Wednesday, December 07, 2011

euro and Kyoto both need to die

An excellent piece by Peter Foster. Three eu and Kyoto are both examples of big government gone crazy. They are both imploding. Good. A European free trade zone should replace the eu. Nothing should replace Kyoto.

The foundering this week of not one but two experiments in megalomanic government pretension - the Kyoto Protocol and the European superstate - should provide cause for reflection about the limits of government. Instead, what we are seeing is desperate attempts to paper over the yawning policy cracks.

Both the Durban Kyoto meeting and the eurozone summit are meant to unveil new master plans on Friday. Neither is likely to have much credibility, since most of the details will be "to follow." The difference is that Durban is about proposing unworkable solutions to what may well be a phantom problem, whereas the euro crisis is both genuine and immediate.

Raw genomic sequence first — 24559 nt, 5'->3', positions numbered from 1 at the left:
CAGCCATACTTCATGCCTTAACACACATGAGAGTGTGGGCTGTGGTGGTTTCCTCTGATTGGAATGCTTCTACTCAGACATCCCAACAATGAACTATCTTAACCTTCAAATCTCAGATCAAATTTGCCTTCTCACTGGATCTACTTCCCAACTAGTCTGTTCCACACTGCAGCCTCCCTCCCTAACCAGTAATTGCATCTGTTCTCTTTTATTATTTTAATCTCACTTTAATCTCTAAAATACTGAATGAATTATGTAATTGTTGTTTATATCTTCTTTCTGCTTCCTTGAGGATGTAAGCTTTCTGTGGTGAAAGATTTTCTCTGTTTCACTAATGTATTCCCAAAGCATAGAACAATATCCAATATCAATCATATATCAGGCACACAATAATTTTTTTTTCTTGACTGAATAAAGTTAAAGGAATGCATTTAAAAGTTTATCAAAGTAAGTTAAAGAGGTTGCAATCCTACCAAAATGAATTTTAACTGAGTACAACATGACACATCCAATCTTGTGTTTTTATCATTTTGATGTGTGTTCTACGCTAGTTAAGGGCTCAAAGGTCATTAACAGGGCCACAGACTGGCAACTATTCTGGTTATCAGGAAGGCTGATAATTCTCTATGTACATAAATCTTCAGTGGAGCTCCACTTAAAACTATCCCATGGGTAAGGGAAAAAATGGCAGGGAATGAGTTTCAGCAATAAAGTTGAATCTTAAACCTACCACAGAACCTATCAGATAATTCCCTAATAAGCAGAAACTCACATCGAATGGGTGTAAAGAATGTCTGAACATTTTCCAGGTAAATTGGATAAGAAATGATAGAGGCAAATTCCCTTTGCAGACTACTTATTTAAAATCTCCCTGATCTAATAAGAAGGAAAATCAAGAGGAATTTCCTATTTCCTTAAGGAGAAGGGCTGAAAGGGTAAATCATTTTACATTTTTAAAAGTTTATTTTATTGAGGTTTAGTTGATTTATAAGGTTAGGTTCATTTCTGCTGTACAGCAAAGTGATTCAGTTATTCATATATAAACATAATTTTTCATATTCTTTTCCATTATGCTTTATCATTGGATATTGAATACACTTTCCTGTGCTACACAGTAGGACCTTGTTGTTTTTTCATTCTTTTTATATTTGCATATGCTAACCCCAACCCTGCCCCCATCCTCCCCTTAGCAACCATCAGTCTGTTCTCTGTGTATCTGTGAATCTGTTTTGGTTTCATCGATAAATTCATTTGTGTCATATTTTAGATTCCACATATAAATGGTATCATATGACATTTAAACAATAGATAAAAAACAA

Standard & Poor's threat to downgrade both eurozone countries and the European Financial Stability Fund provided an unwelcome advanced verdict on sketchy schemes outlined this week by German Chancellor Angela Merkel and French President Nicolas Sarkozy. The "Merkozy" plans involve tough talk but problematic implementation. There would be tighter fiscal discipline for all 27 EU members, or maybe just the 17 in the eurozone. This discipline would have the teeth of sanctions, but those sanctions would require weighted voting of members. Bizarrely, Merkozy agreed that those forced "haircuts" for Greek bondholders were a terrible idea. Inevitably, they weren't very forthcoming about the real reason: How can you suck bond investors into basket cases unless they know they're going to be bailed out? (Shh. Don't tell taxpayers.)

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